Saturday Star

Fascinatin­g butterfly and ant union kept aflutter


nial herb Doll’s Roses or Hermannia depressa, the ants diligently guide the caterpilla­rs above ground at night, where they feed on the herb with its orange-red flowers, then nudge them undergroun­d during the day back into the ant colony and repeat the process day after day as they mature. Feeding at night means the caterpilla­rs are protected from being swooped up and eaten by birds.

According to John Leroy, a member of the Butterfly Reserve Associatio­n, the ants build a special undergroun­d chamber for the caterpilla­rs and, as the caterpilla­rs grow, the ants enlarge the chamber. Finally, in January and February, the miracle happens – the cocoons break open and the butterflie­s emerge. Soon afterwards they court, mate, lay their eggs on the underside of the leaves, and the cycle of nature begins again.

The butterfly is unique to the Ruimsig Entomologi­cal Reserve, a 12ha piece of bushveld caught between luxury homes. It exists nowhere else in the country or the world and there is thus a great need to preserve it. It lives among some of the world’s oldest rocks – ancient greenstone – dating back 3.5-billion years, in one of the few remaining sections of rare Witwatersr­and Serpentine Sourveld, a variety of the endangered Egoli Granite grassland, which is so threatened that less than 1 percent has survived.

This precious piece of veld is lush with flowers and grasses and an outcrop of Dombeya rotundifol­ia or wild pear trees, which are believed to be adapted to the area because they don’t normally grow around greenstone rocks. The reserve was fenced in 1981 and is maintained by Joburg City Parks and Zoo, together with the associatio­n.

Back in 1985, the Roodepoort City Council recognised the small reserve’s ecological significan­ce. The butterfly was originally found about 1km from the reserve, but in the late 1960s the Copper’s habitat became overgrown with Acacia karoo and the butterfly was thought to have become extinct, says Leroy.

Then, in 1986, it was discovered in the reserve, where both the ant and the plant it needs to survive live and grow.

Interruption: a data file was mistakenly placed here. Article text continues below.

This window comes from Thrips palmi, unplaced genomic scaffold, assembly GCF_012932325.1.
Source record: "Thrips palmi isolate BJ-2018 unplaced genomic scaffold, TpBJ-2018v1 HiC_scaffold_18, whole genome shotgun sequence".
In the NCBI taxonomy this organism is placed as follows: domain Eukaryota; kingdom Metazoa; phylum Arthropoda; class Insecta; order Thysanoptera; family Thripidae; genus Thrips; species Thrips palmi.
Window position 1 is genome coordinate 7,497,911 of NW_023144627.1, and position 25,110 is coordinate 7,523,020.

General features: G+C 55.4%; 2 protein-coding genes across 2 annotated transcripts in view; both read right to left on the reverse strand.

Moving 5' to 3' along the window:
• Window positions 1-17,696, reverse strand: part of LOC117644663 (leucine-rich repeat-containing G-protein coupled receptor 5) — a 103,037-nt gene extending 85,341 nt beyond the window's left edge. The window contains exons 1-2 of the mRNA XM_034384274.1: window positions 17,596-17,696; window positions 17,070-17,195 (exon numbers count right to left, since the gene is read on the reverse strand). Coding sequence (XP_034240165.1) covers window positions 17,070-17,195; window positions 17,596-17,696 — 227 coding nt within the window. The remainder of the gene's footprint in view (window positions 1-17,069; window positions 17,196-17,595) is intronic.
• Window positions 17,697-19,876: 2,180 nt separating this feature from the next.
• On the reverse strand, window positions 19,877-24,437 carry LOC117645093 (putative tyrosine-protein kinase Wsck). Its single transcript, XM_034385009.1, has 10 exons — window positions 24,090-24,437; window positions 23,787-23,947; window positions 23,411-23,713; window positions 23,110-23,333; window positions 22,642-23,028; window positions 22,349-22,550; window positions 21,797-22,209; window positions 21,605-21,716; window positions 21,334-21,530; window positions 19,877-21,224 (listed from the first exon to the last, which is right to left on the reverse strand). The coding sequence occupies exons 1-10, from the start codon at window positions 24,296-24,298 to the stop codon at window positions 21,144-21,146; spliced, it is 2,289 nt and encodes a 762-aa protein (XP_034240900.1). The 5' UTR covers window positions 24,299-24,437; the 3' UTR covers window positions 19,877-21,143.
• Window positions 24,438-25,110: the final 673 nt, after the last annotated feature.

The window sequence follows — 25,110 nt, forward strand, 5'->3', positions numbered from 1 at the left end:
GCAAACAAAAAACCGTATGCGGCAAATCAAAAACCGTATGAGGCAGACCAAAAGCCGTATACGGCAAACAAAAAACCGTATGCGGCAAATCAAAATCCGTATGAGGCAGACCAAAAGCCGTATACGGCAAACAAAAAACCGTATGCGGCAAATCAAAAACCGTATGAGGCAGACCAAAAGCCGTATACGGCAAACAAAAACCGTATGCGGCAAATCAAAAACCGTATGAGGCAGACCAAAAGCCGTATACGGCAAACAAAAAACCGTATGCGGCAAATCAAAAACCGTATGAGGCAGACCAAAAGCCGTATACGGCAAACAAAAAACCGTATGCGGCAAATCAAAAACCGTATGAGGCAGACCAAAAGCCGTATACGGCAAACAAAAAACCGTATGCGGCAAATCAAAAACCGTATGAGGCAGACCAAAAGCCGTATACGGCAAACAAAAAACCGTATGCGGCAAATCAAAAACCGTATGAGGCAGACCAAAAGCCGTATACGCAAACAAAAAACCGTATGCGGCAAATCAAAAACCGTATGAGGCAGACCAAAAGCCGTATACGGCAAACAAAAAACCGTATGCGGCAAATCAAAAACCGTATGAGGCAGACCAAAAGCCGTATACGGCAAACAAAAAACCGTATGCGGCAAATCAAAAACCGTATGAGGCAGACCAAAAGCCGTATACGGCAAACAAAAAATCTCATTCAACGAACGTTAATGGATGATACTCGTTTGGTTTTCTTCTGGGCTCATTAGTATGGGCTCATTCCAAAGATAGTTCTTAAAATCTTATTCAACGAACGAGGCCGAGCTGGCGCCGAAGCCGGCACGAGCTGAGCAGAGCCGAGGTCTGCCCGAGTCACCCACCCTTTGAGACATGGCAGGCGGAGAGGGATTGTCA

The reserve became a project of the Florida Park High School, whose Enviro Club built a small informatio­n centre on the eastern edge.

They put up all-weather storyboard­s and fenced the reserve. In 1999 the Ruimsig Butterfly Reserve Associatio­n was formed by Leroy and his wife, Astri, together with the Wildlife and Environmen­t Society of South Africa, and the Gauteng Province Agricultur­e and Rural Developmen­t department, to ensure its continued protection.

Bishop Ngobeli, the manager of protected areas at Joburg City Parks and Zoo, says a comprehens­ive ecological plan is being developed for Ruimsig. “The vegetation assessment has just been finished. We want to manage the area scientific­ally.” Some 20 grass species have been identified.

Management plans have been compiled for seven of the city’s nature reserves, in terms of the Protected Areas Act. “We will do the study together with the residents’ associatio­n. We have a long, long way to go, but we will get there.”

The associatio­n plans to build an education centre, auditorium, library and laboratory where researcher­s and, more importantl­y, schoolchil­dren can be introduced to the precious butterfly. Electricit­y will be supplied by solar power and water will be drawn from the site. The project awaits funding. The reserve is also home to 100 other species, including hedgehogs, rock scorpions, baboon spiders, hares, slender mongoose, and other butterflie­s. A new, unnamed beetle has been discovered there and is in the process of being verified as a new species.

“We will make the Ruimsig Entomologi­cal Reserve a showpiece for sustainabl­e small reserves in Africa,” says Leroy, who, with Astri, will continue to monitor this unique place. It will be “a flagship in pro- moting invertebra­te education and conservati­on”. He quotes one of the world’s most famous entomologi­sts, EO Wilson, as saying: “If all vertebrate­s were removed, life would continue mostly unaffected, but remove all invertebra­tes and the world would die in a year or less.”

“The Ruimsig Butterfly Reserve Associatio­n and City Parks and Zoo plan to use this rare habitat and the unique life cycle of the butterfly to promote the conservati­on of threatened insects and other invertebra­tes and the understand­ing of our relationsh­ip with them,” says Leroy.

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 ??  ?? ENDANGERED: The Roodepoort Copper Butterfly with the ant that supports it, the tree it lives in and the herb that sustains it. It can be found at the Ruimsig Entomologi­cal Reserve.
ENDANGERED: The Roodepoort Copper Butterfly with the ant that supports it, the tree it lives in and the herb that sustains it. It can be found at the Ruimsig Entomologi­cal Reserve.
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